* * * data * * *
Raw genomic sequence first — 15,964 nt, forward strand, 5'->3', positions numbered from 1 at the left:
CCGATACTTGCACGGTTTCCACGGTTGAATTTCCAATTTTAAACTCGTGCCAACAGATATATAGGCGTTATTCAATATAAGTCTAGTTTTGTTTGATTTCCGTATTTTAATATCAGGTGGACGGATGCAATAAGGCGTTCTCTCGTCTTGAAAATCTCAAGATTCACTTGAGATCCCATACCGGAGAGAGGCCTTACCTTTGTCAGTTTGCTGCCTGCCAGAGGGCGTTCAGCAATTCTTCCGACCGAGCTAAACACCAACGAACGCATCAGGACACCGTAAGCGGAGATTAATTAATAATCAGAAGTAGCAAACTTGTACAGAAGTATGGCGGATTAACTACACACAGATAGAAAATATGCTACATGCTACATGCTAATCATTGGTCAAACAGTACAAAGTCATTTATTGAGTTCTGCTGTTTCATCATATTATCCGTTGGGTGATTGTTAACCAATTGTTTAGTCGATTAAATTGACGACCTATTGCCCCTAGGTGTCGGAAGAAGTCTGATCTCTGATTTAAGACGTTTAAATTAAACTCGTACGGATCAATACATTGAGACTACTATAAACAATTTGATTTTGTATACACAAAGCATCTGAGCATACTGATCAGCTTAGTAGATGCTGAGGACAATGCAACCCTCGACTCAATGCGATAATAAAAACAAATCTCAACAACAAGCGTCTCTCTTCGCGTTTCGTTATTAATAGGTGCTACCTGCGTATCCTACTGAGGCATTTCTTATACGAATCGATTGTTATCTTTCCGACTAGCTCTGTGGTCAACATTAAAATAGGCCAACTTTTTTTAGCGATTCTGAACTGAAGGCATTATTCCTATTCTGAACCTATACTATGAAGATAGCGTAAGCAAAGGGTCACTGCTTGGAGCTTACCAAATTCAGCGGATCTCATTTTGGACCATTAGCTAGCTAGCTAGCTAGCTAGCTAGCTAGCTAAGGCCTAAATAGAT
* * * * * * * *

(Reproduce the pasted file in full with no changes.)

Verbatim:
Raw genomic sequence first — 15,964 nt, forward strand, 5'->3', positions numbered from 1 at the left:
CCGATACTTGCACGGTTTCCACGGTTGAATTTCCAATTTTAAACTCGTGCCAACAGATATATAGGCGTTATTCAATATAAGTCTAGTTTTGTTTGATTTCCGTATTTTAATATCAGGTGGACGGATGCAATAAGGCGTTCTCTCGTCTTGAAAATCTCAAGATTCACTTGAGATCCCATACCGGAGAGAGGCCTTACCTTTGTCAGTTTGCTGCCTGCCAGAGGGCGTTCAGCAATTCTTCCGACCGAGCTAAACACCAACGAACGCATCAGGACACCGTAAGCGGAGATTAATTAATAATCAGAAGTAGCAAACTTGTACAGAAGTATGGCGGATTAACTACACACAGATAGAAAATATGCTACATGCTACATGCTAATCATTGGTCAAACAGTACAAAGTCATTTATTGAGTTCTGCTGTTTCATCATATTATCCGTTGGGTGATTGTTAACCAATTGTTTAGTCGATTAAATTGACGACCTATTGCCCCTAGGTGTCGGAAGAAGTCTGATCTCTGATTTAAGACGTTTAAATTAAACTCGTACGGATCAATACATTGAGACTACTATAAACAATTTGATTTTGTATACACAAAGCATCTGAGCATACTGATCAGCTTAGTAGATGCTGAGGACAATGCAACCCTCGACTCAATGCGATAATAAAAACAAATCTCAACAACAAGCGTCTCTCTTCGCGTTTCGTTATTAATAGGTGCTACCTGCGTATCCTACTGAGGCATTTCTTATACGAATCGATTGTTATCTTTCCGACTAGCTCTGTGGTCAACATTAAAATAGGCCAACTTTTTTTAGCGATTCTGAACTGAAGGCATTATTCCTATTCTGAACCTATACTATGAAGATAGCGTAAGCAAAGGGTCACTGCTTGGAGCTTACCAAATTCAGCGGATCTCATTTTGGACCATTAGCTAGCTAGCTAGCTAGCTAGCTAGCTAGCTAAGGCCTAAATAGAT